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The Appraiser Coach Podcast


Listen while you drive to and from appraisal inspections as Dustin Harris, The Appraiser Coach, gives you helpful tips, tricks, ideas, and principles which will make you a better appraisal business owner. Dustin has been a successful real estate appraiser for many years. As the Appraiser Coach, he has made it his life’s mission to teach other appraisers across the country to also succeed and thrive as real estate appraisal business owners. Join Dustin each week as he keeps you informed with the latest in the appraisal profession, interviews movers and shakers, talks to your peers about what is important to them, and shares with you his secrets to incredible success.

Mar 26, 2017

The AQB is out with its 3rd exposure draft.  It is looking more and more like the four year college degree is going to go away, but what is going to replace it?  Can an appraiser really get certified without a mentor?  We have Isaac Peck from WorkingRE here to talk about it.  His article on the subject can be found here:

http://www.workingre.com/aqb-digs-in-college-degree-experience-requirements-to-change/

To let your voice be heard, send your thoughts to:

Email: aqbcomments@appraisalfoundation.org or mail to: Appraiser Qualifications Board, The Appraisal Foundation, 1155 15th Street, NW, Suite 1111, Washington, DC 20005 before May 12.  


Mark Read
almost five months ago

A degree in P.E. or Art History does not make one a more competent appraiser. There are very few college degrees that are directly relatable to the appraisal profession. We all know excellent, ethical, productive appraisers who do not have degrees. (I have a General Certification with 34 years as an appraiser. When I started, all you needed was a Real Estate Salesman License). From a practical standpoint, you need what most careers need - specific training and specialized education. I don't care what you want to label it - job, career, industry or profession. They are all the same except in the mind of the beholder. Can anyone truthfully say that a college degree makes it more likely that you are honest, or a critical thinker, or even a well-rounded individual? Appraisal education is worth 10X any college class in French or South American history to provide rational, supportable, and credible valuation services. The ability to punish and weed out bad appraisers is greater than ever. Oversight and review of appraisals is greater than ever. Our profession is primarily one of ethics and special training - no more, no less.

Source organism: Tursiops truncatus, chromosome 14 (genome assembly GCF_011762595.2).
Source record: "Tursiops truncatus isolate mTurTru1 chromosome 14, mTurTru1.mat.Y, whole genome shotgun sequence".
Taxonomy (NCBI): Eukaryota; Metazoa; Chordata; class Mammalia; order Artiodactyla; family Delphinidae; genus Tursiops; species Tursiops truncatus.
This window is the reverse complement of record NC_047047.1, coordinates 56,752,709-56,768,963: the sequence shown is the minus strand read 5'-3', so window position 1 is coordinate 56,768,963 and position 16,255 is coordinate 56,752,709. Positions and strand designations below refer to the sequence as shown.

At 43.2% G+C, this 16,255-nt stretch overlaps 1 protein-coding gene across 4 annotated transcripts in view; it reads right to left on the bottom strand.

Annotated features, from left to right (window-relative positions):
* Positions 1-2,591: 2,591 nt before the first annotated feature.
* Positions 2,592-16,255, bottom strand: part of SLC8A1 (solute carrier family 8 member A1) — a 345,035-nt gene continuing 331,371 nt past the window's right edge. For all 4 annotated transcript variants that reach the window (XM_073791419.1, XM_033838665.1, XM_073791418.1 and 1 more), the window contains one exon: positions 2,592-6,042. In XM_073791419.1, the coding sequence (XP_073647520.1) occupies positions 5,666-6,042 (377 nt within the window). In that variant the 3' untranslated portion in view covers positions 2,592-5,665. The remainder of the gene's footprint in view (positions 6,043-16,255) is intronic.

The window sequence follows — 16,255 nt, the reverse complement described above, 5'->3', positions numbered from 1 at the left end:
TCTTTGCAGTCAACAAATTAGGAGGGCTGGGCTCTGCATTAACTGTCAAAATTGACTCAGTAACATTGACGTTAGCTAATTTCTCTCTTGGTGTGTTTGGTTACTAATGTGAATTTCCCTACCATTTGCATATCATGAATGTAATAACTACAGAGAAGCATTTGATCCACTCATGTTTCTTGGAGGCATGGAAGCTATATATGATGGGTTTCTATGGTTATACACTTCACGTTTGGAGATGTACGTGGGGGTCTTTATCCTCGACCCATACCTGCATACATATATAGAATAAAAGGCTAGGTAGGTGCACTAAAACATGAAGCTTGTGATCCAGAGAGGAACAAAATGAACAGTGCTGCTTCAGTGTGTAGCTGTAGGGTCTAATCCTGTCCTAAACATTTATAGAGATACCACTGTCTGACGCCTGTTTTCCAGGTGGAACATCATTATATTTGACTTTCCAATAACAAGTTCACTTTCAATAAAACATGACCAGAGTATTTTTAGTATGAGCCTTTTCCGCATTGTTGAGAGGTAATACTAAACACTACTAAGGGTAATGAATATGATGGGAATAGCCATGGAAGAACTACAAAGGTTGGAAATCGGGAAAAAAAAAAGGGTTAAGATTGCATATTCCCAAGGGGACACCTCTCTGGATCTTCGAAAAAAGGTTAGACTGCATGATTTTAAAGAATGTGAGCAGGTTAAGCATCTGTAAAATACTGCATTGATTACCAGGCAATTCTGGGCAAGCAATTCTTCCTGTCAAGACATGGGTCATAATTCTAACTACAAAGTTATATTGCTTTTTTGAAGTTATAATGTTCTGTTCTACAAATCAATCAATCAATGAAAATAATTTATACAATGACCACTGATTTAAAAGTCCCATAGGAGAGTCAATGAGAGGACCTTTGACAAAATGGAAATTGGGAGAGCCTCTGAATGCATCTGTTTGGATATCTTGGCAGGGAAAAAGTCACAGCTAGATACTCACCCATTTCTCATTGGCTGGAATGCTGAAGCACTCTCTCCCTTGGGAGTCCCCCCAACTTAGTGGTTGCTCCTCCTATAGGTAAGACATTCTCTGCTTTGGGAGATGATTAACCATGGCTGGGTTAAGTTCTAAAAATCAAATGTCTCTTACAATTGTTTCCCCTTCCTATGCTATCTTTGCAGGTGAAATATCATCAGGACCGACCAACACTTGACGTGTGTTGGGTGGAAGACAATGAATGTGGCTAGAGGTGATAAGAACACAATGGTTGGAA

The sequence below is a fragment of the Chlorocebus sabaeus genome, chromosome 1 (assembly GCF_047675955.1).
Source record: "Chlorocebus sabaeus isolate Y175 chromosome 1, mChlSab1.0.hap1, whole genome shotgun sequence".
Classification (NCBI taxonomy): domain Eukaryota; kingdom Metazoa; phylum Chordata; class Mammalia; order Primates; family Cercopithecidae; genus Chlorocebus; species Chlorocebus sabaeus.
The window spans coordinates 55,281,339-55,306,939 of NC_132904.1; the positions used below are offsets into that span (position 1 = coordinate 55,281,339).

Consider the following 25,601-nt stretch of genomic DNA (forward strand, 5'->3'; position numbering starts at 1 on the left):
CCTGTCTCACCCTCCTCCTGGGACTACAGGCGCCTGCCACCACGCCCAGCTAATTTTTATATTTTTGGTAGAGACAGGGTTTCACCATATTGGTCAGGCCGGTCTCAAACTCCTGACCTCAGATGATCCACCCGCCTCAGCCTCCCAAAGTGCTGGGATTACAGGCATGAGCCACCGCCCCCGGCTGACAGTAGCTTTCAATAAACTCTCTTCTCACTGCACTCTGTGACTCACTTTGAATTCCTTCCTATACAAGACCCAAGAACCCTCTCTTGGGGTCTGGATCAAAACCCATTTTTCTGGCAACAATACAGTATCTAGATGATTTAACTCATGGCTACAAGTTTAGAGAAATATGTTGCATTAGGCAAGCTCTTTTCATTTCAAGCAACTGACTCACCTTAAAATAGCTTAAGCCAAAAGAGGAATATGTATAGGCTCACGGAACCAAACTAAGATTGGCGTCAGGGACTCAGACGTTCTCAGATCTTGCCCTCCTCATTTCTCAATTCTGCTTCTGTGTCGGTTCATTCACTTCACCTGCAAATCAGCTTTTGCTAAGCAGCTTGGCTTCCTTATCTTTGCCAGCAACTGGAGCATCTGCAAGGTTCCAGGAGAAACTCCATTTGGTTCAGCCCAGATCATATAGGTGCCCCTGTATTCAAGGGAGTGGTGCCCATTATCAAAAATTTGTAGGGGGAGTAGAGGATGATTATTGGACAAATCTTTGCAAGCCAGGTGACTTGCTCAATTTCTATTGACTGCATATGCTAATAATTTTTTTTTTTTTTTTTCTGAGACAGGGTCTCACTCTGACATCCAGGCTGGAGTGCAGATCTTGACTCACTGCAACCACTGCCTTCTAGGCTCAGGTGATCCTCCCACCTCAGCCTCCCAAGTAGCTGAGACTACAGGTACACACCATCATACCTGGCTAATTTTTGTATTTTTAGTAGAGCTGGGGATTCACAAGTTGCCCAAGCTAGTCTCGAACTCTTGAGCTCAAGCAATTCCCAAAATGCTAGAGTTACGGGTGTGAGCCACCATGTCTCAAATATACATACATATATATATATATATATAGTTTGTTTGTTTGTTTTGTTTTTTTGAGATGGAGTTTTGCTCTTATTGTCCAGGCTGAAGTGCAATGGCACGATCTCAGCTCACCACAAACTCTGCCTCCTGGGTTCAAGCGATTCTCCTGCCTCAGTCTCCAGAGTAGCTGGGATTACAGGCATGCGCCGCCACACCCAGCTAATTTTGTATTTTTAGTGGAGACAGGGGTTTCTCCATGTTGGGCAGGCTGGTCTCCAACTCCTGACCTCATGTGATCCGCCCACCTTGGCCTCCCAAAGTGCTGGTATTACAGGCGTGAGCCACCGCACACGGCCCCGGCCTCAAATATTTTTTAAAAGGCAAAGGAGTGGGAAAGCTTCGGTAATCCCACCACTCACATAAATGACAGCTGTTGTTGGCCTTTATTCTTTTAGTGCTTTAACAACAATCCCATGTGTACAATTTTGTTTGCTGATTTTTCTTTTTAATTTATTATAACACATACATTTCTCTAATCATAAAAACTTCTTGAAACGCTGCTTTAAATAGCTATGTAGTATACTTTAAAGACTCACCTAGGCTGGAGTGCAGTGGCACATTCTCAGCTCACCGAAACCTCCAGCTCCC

Doug
almost seven months ago

This all sounds like the training manual for the next wave of form fillers. When requirements got tougher, appraisals got better. Now this can all just get thrown away and our vocation can go back to being the easiest target when the fraud hits the fan the next time around... imagine that everybody is sitting in front of Congress like last time but the banks have their $5k hour lawyers and all of their documentation and all that we have is a 150 hour class that is now in lieu of 2500 hours with a bunch of people who would rather nit pick each other than get along.

It sounds like these requirements are being pushed by people around the vocation more than people in it. More appraisers means more supply and cheaper forms filled out for the banks. More insurance policies for insurers or software subscriptions for the software companies. I don't understand how this helps the current group of appraisers at all.

If fees start to go down in three or four years, after this all has time to settle out, then look right here for the place where it started. If blame gets put on the appraisal vocation after the next round of banks getting greed, then look right here for where it started.

Anybody who calls this an industry or profession is dead wrong. There are professionals who do appraisals, but when not everybody is a professional, then it is not a profession.